Sway by Dr Agarwal – #ICBookClub review
CIPR Inside committee members, Martin Flegg, Chaya Mistry and Noel Armstrong, reflect on the main talking points within the book and the resulting discussion in August’s IC book club.
‘Bias’ – such a small word, but one which has profound implications for all of us.
This extraordinary book reveals the huge range of ways in which bias can be manifest beyond the obvious forms of gender and race bias. Confirmation bias, conformity bias, affinity bias, beauty bias, accent bias, age bias, compound biases. The list goes on, but all of these biases are founded in the short cuts, which our brains use to reduce the cognitive effort of interpretation and decision making in a world where we are drowning in information.
These short cuts are both evolved and learned, often from a very early age, and are happening every second deep within our subconscious minds, hence the term unconscious bias.
The uncomfortable truth revealed by this book is that we are all biased. Our thoughts, attitudes, decision making, actions and behaviours are all heavily influenced by our biases, which have profound implications for fairness and the equality of treatment of everyone in our society. In some ways, this is at the core of what we do as internal communicators and our ethical purpose, to balance the needs of employees with the demands of leadership to create fair and inclusive workplaces. To be fair to everyone.
How compromised by our own biases are we as internal communicators? How often do we decide about the communication needs of audiences based on our instincts, rather than on insights and measurement? It is clear from this book that those instincts will be biased, which will mean the communications we create will be biased too. How can we counteract this to fulfil our ethical role?
We are often told that great communications are founded in great insight, but this isn’t a foolproof way to strip out bias from communication and decision making inside organisations either. Based on research and observations, the book reveals what many will have long suspected - that men speak and interrupt more than women in day to day interactions.
This has implications for employee voice in organisations. If the insights gathered are skewed towards the opinions of one group, the decision making and communications based on that insight will likely be biased and perhaps create a working environment which is more favourable for that group. To counteract this effect, we need to be mindful of the methods we use to collect and interpret employee voice to strip out as much of the bias as we can.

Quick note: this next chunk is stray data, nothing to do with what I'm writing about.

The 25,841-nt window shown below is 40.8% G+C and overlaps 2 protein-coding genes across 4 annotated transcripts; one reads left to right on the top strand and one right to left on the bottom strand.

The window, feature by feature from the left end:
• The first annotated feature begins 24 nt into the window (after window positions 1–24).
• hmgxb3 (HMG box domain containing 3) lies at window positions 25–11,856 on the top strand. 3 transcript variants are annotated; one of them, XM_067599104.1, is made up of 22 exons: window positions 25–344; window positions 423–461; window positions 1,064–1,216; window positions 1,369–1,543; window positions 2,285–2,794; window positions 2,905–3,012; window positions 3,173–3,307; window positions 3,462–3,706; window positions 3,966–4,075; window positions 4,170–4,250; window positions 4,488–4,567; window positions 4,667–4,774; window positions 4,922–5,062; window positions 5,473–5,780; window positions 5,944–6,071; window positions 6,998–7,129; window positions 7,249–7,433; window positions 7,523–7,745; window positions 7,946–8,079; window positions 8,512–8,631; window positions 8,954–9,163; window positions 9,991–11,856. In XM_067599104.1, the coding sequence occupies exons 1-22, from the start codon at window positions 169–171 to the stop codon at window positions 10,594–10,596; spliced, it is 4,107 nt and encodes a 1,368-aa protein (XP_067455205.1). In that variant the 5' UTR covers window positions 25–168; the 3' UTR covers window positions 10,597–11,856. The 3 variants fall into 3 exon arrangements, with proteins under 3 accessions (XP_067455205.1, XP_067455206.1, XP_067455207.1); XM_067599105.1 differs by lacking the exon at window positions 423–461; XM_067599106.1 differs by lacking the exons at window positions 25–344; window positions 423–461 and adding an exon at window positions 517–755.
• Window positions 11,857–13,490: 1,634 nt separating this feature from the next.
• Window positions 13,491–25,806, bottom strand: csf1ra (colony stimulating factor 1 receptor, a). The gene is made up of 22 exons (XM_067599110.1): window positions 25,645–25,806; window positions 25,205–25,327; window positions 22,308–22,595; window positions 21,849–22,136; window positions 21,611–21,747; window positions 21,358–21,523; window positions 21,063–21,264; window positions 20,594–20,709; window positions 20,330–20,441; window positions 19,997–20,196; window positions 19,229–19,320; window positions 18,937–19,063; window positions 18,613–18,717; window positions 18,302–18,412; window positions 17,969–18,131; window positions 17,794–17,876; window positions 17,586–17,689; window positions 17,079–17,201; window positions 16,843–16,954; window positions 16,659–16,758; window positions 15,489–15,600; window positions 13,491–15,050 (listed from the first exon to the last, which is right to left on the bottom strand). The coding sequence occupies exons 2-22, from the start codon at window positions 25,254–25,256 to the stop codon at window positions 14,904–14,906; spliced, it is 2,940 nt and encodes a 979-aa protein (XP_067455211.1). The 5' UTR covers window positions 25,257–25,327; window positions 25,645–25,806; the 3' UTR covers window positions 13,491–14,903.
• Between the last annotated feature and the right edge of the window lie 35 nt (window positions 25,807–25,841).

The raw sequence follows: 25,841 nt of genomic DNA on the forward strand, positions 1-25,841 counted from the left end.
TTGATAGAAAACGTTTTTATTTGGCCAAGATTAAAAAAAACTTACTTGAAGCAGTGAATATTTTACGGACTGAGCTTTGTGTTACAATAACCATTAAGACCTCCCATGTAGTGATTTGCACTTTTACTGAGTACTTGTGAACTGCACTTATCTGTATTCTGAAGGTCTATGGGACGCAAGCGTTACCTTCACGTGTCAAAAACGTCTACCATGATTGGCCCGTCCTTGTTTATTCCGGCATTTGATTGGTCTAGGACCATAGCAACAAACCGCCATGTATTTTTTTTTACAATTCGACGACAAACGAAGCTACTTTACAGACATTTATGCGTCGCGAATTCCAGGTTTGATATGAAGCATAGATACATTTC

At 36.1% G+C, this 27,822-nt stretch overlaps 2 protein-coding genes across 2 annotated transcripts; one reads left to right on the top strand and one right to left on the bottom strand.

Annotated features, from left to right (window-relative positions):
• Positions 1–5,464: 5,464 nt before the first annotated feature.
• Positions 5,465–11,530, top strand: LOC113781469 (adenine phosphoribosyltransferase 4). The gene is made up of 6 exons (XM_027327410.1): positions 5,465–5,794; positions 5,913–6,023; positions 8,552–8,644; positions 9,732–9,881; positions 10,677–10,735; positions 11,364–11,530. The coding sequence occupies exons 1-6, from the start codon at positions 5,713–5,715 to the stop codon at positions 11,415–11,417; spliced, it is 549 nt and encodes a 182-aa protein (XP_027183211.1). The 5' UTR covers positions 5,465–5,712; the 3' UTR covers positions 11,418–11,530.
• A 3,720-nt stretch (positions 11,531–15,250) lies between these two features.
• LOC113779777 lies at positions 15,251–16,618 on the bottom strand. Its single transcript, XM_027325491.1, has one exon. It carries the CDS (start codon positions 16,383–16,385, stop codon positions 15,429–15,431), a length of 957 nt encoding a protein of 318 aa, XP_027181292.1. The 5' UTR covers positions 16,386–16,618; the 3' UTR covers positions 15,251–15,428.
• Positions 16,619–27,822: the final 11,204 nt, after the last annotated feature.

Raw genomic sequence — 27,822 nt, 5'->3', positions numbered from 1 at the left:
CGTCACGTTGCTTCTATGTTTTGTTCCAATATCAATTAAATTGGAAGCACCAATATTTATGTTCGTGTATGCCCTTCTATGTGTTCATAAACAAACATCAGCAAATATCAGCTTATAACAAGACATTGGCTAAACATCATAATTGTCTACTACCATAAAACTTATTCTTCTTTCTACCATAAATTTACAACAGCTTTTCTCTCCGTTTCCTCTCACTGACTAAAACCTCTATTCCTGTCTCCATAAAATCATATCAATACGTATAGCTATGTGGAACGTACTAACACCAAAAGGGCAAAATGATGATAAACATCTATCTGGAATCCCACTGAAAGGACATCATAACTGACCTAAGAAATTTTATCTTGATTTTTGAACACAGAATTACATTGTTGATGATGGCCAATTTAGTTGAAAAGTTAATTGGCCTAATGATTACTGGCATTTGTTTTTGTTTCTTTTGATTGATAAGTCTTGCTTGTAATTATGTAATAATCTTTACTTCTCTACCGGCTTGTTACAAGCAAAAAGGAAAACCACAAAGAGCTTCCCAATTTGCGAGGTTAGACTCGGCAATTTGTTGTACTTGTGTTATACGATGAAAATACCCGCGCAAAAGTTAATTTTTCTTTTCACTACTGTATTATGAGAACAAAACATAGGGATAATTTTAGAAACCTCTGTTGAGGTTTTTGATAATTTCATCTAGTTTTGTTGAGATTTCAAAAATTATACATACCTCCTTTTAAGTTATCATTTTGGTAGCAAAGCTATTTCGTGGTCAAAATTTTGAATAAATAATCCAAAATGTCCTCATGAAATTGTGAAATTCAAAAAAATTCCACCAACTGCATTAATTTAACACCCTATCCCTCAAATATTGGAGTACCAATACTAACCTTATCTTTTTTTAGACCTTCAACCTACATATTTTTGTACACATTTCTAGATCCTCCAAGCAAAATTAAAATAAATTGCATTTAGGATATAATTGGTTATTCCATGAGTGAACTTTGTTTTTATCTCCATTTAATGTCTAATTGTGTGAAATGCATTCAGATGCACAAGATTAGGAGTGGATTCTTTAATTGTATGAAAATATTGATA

Even more caution should be used when we move deeper into this digital age of algorithms and artificial intelligence (AI). We will only polarise our thinking further if computers choose the relevance of ‘group think’ messages and content and dismiss that which is an outlier or minority voice. Organisations may face the risk of damaging diversity and inclusion efforts, and the progress of nurturing the human capacity for empathy quickly dissolves if we do not manage AI with this level of human impact in mind.
To tackle the impact of bias on organisations, we naturally look first at senior leadership. The lack of diversity in our boardrooms is a reminder that this is not an easy task. But if organisations need innovation and creativity to compete in the market, they must have diversity of thought and safe spaces to challenge the status quo. Every time a decision is made we must look around the room at the people who have a say, does the boardroom, c-suite, leadership team represent the diversity of the organisation?
As communicators, we can write the narratives about inclusion, but the proof will be in the corporate culture and commitments from leadership at all levels. Communication professionals can support leaders to speak about diversity and address bias. However, actions speak louder than words. When we notice those gaps in what a leader says and what they do, it is our duty to hold up the mirror and coach our leaders to pay attention and support them to make changes. This is part of our jobs to uphold the integrity and trust of the leaders we work for.
The book highlights the problem with echo chambers – an issue often highlighted by communicators in online chats, blogs and forums. The author quotes Bill Gates, who said technology like social media ‘lets you go off with like-minded people so you’re not mixing and sharing and understanding other points of view…’
IC book club
participants agreed that echo chambers were prevalent in internal communications. One participant asserted that we could reduce their impact by providing platforms for diverse views, storytelling and creating safe spaces for people to speak up. Another believed that our profession holds diverse views and highlighted the healthy and challenging debates we are having. There seems to be agreement that we need to look outside our echo chambers, and the profession needs to work harder to hire diverse talent – something highlighted in several industry reports.
The final question in the discussion asked internal communicators what they could learn from the book. Participants seemed to agree that the book helped to reveal blindspots and make them aware of unconscious bias they had not considered previously. It provided several useful lessons for internal communicators to learn and helped them consider the less obvious minority groups. One internal communicator summarised her learnings, saying, ‘I will be proactive in finding successful role models for less prevalent groups and put the spotlight on them and their stores to encourage people in their ingroup.’
The book is published by Bloomsbury Sigma. You can follow the author on Twitter @DrPragyaAgarwal. Dr Agarwal’s website carries details of her next book release in October 2020 - Wish we knew what to say: talking with children about race.